The state of Connecticut created a retirement security program in 2016. Like many other similar state retirement programs, it mandates that all employers that do not offer a retirement plan to their employees participate in the state plan.
Employers who will fall under the mandates in the coming year may wonder whether this plan or an alternative is the best choice for them.
It’s estimated that almost 600,000 workers in Connecticut do not have access to a work-sponsored retirement plan. With increased reliance on social services, which is ill-equipped to provide a comfortable living, it’s important to help employees become more involved in their own retirement planning.
My CTSavings is patterned after other successful programs here in the U.S. It’s intended to provide a savings option for those who don’t already have one, not as a replacement for existing retirement plans.
This program, like several others, is essentially a payroll-deduction Roth IRA. It is for both for-profit and non-profit companies that have at least 5 employees who received at least $5000 in wages during the previous year, and do not already offer a retirement plan.
The accounts essentially belong to the employee, and can move with them from job to job, with no need for a rollover or other change.
Employees are automatically enrolled in the plan, at a default contribution rate of 3% of gross income. Participants can opt out, or they can change their contribution level any time.
The program is available at no fee to employers, and they have no fiduciary or plan management responsibility. The employer is also barred from contributing to employees accounts. Their only obligation is to enroll, and to facilitate the payroll deduction.
My CTSavings has three waves of implementation scheduled.
The benefits of the Connecticut program are clear: no cost and no liability for employers means the main barriers to work-provided retirement planning are removed. A closer look reveals some potential downsides.
1) Income Limits: If employees earn too much, they are not eligible for the program. It’s also not an effective vehicle for those who are close to retirement.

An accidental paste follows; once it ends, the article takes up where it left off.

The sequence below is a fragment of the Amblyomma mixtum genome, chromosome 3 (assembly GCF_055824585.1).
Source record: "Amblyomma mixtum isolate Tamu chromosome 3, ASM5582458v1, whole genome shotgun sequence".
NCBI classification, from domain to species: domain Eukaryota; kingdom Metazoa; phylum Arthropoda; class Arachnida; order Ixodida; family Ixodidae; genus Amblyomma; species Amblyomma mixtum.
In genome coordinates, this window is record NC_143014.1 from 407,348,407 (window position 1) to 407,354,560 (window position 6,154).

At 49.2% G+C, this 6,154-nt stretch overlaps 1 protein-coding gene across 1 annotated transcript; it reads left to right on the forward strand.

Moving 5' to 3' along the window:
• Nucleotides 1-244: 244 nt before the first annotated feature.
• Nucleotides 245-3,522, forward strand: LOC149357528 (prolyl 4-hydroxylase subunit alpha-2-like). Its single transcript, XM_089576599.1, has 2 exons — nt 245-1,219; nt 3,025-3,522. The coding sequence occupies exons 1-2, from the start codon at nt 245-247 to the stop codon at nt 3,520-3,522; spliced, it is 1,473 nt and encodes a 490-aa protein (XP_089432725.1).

2) Contribution Limits: Far lower than a 401(k), Roth IRAs only allow contributions of $6,500/yr (2023). If an employee has an additional private IRA, they’ll need to track these limits themselves, and take care not to over-contribute.
3) No Matching: Employers are barred from making matching contributions to employee accounts.
4) No Protection: The Connecticut program is not subject to worker protections under ERISA, which requires fiduciary oversight, plan information to be provided to participants, and the establishment of a grievance and appeals process.
5) No Tax Benefit for Employees: Since Roth IRA contributions are made post-tax, workers looking for more immediate tax benefits will not get them. By contrast, 401(k) plans offer both pre- and post-tax contributions.
6) Poor Investment Options: The selection of investments available to Connecticut employees may not be suitable for everyone. The default selection places funds in a money market for 60 days, and then into an age-appropriate target retirement date portfolio. Other retirement vehicles may have an investment lineup that is more robust and effective for wealth building.
Employers may find a 401(k) to be a better option for their business than the state-mandated program for several reasons. Most of these reasons are apparent when the downsides of secure choice programs are clearly understood, but three main benefits stand out.
1) Tax Benefits: Implementing a new 401(k) plan can potentially qualify an employer for up to $5000/yr in tax credits for 3 years. And, matching contributions are usually tax deductible. Many employers find they prefer to give the money to employees rather than spend it in taxes.
2) Employee Retention: A surprisingly high percentage of employees would rather receive additional benefits than a pay raise, and more than half consider benefits when deciding whether to accept a new job.
3) Less Burdensome than in the Past: Especially for small businesses, traditional 401(k) plans have been expensive, complicated, and come with excessive liability. New platforms like 401GO provide employers with an option that is inexpensive, unbelievably fast, and very low in administrative burdens and fiduciary liability.
New platforms like 401GO are becoming available now that give smaller employers flexibility and freedom that they never had access to before. For less than the cost of a gym membership, a business owner can give workers a robust 401(k) plan that levels the playing field and lets them compete in the labor marketplace.
Consider these features: